14. Coming to the discrepancy as to what is meant by the expression '11th Varisai' used by the testator, I find it impossible to believe that plaintiffs' 1st witness introduced an imaginary and apparently unintelligible story about 11th Varisai in mentioning imaginary instructions given by the testator or that he tutored the other respectable witness, plaintiff's' 2nd witness also to introduce this expression '11th Varisai' in plaintiffs' 2nd witness's evidence but failed to tutor him further as regards the meaning to be attached to that expression and so made plaintiffs' 2nd witness contradict him (plaintiffs' 1st witness) as to what the testator meant by the curious expression '11th Varisai.' The learned District Judge seems also to have failed to understand the evidence of plaintiffs' 8th witness, who is a permanent resident of the Sriperumbudur village and who is a Vaishnava Brahmin who knows the customs and practiceu of the Vaishnava temple at Sriperumbudur. This witness said that: 11th Varisai means the 11th dancing girl in the series. In those big temples, each household of dancing girls is called in tamil a Varisai or a Kothu and each such household has got its own number. The 11th Varisai means the dancing girl household attached to the temple service and numbered as series 11 in the temple accounts. The dancing girl Seshal and her daughter Papal according to plaintiffs' 8th witness belong to the household numbered 11 and people usually referred to the head dancing girl in each such household as 'Varisai No. so and so.' The testator, who had formerly immoral relations with the daughter Papal of the dancing girl f?eshal No. 11 Varisai and had quarrelled with her after the date of the registered Will, desired while giving instructions for the preparation of the new Will that her legacy should be struck off from the new Will. The dancing girl Papal (mother of defendants Nos. 2 and 3) did not go into the box to deny that she belonged to the 11th Varisai. The plaintiffs' 1st and 2nd witnesses evidently misunderstood what the testator meant when he spoke of the legacy to 11th Varisai in the former Will and each in his deposition gave the explanation which he thought probable. Far from this discrepancy showing that the witnesses were speaking to a concocted and imaginary story which they had conspired to foist upon the Court as true, it shows that they were speaking to facts which really took place. I might add that the three executors under the new Will Exhibit A are the same three persons as were appointed under the old Will and the two attestors of the old Will are two of the eleven attestors of the new Will.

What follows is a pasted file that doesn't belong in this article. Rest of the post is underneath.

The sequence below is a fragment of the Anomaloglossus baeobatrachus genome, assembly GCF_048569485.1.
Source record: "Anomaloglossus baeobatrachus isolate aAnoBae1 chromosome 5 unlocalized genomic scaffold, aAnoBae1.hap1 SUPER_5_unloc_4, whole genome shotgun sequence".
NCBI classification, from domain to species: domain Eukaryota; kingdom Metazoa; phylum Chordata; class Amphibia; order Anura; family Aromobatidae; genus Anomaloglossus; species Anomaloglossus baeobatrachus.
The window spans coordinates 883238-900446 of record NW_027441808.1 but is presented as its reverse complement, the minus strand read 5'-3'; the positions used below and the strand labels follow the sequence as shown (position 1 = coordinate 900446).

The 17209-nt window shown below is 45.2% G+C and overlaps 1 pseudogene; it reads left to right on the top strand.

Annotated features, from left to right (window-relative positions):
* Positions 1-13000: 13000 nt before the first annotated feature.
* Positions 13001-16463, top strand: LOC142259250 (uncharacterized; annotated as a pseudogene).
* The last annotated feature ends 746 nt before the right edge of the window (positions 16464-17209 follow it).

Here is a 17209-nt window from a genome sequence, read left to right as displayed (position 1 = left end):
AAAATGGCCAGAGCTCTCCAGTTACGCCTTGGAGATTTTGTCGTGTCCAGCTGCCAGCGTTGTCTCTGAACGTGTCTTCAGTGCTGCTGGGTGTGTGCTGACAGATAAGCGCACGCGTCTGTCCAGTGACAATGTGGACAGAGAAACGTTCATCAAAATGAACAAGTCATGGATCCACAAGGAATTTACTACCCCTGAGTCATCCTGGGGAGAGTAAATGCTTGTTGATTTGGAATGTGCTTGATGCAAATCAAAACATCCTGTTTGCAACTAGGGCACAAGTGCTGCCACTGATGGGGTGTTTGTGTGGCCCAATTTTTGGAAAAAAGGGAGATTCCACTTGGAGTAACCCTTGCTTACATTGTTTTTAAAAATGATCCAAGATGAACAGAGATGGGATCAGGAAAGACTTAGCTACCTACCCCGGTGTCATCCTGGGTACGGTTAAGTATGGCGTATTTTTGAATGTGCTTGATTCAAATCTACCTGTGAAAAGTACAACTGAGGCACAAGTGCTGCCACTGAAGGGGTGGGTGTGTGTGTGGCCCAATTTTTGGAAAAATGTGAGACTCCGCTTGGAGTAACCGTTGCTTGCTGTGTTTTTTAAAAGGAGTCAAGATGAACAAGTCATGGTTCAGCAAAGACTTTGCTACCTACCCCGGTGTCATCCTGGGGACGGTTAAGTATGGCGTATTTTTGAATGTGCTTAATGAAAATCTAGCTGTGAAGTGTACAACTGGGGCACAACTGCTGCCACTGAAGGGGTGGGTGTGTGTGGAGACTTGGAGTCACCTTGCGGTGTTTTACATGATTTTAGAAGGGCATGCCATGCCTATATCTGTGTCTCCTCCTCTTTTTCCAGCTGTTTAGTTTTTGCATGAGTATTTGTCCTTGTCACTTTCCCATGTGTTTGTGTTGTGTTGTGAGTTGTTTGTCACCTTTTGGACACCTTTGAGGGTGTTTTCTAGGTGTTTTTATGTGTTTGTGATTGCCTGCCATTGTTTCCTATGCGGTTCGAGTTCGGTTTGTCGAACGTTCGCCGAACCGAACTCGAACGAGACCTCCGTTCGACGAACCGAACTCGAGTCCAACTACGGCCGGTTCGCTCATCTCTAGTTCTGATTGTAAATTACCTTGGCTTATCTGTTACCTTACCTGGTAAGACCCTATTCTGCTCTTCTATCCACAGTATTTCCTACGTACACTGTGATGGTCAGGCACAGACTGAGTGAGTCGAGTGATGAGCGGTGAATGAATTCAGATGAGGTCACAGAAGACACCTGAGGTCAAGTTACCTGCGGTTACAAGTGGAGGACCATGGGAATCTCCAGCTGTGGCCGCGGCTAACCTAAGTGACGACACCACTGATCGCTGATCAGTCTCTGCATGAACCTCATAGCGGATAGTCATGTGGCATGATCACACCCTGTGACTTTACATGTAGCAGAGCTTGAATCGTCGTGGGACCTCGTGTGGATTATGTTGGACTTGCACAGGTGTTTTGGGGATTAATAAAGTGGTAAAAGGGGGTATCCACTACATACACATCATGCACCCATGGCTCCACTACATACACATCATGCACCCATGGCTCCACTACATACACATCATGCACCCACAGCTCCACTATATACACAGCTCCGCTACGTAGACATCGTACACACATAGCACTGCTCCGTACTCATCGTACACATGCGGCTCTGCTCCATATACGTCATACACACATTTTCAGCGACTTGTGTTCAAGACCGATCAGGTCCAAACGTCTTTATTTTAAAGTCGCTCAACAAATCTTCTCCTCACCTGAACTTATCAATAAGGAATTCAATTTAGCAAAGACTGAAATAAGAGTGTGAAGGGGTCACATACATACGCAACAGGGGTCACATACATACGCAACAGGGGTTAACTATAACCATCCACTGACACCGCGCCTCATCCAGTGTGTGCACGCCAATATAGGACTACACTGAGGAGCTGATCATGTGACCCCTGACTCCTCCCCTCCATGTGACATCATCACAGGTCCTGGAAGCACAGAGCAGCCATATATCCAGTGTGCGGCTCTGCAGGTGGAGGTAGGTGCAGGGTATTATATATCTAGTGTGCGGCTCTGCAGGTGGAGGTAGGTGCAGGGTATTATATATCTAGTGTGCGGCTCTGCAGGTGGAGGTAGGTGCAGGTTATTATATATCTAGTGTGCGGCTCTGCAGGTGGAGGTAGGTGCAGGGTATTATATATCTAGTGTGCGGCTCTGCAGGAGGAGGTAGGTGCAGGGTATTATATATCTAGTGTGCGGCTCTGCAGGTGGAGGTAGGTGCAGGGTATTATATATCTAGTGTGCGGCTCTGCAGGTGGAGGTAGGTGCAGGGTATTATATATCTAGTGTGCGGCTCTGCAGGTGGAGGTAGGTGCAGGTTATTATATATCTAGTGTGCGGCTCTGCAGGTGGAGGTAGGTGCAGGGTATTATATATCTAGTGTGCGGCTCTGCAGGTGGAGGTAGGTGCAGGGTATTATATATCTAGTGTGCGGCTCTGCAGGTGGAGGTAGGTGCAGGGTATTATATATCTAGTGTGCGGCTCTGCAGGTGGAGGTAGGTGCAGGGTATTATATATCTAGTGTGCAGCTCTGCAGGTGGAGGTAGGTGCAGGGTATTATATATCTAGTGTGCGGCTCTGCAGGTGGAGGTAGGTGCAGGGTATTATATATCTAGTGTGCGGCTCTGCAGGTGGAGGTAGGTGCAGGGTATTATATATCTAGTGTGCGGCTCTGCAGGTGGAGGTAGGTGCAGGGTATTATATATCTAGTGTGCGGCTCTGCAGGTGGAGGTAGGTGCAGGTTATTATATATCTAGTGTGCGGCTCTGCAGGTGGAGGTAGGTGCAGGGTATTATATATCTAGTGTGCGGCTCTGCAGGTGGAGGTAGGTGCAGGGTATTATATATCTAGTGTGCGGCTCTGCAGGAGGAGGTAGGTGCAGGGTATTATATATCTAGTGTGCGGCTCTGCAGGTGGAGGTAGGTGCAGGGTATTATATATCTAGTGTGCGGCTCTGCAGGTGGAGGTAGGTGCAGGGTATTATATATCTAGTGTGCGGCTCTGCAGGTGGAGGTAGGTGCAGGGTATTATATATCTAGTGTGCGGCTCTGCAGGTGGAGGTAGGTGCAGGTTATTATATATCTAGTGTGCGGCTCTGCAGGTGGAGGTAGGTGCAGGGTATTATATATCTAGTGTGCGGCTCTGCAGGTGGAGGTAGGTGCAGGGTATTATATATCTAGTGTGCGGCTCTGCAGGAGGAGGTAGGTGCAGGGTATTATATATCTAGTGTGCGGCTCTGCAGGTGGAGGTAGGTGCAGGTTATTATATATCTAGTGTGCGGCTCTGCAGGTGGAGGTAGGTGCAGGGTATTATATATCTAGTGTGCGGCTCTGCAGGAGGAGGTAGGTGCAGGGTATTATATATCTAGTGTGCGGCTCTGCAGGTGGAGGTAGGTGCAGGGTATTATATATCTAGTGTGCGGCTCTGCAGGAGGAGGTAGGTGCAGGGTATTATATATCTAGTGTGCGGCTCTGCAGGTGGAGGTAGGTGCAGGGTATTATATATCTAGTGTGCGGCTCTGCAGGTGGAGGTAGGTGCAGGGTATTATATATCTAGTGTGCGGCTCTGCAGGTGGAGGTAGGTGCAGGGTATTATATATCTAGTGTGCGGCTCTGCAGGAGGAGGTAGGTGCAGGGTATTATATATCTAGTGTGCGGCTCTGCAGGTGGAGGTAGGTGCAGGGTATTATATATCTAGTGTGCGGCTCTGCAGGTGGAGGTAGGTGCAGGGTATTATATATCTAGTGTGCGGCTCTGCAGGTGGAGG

15. I do not think it necessary to notice the very minor details, the real or supposed discrepancies in the evidence as to which details have been given disproportionate importance in the judgment of the lower Court and were also strenuously urged before us as falsifying plaintiffs' case. I need only say that the majority of them are capable of ready and obvious explanations and the remaining discrepancies do not weaken to any appreciable extent the almost overwhelming strength of the evidence on the side of the plaintiffs as to the execution of the Will Exhibit A by the testator, after he had fully understood its contents and while he was of sound disposing mind. The lower Court's decree will, therefore, be reversed and the plaintiffs' suit will be decreed. Plaintiffs' costs shall come out of the estate. The defendants will bear their own costs in both Courts.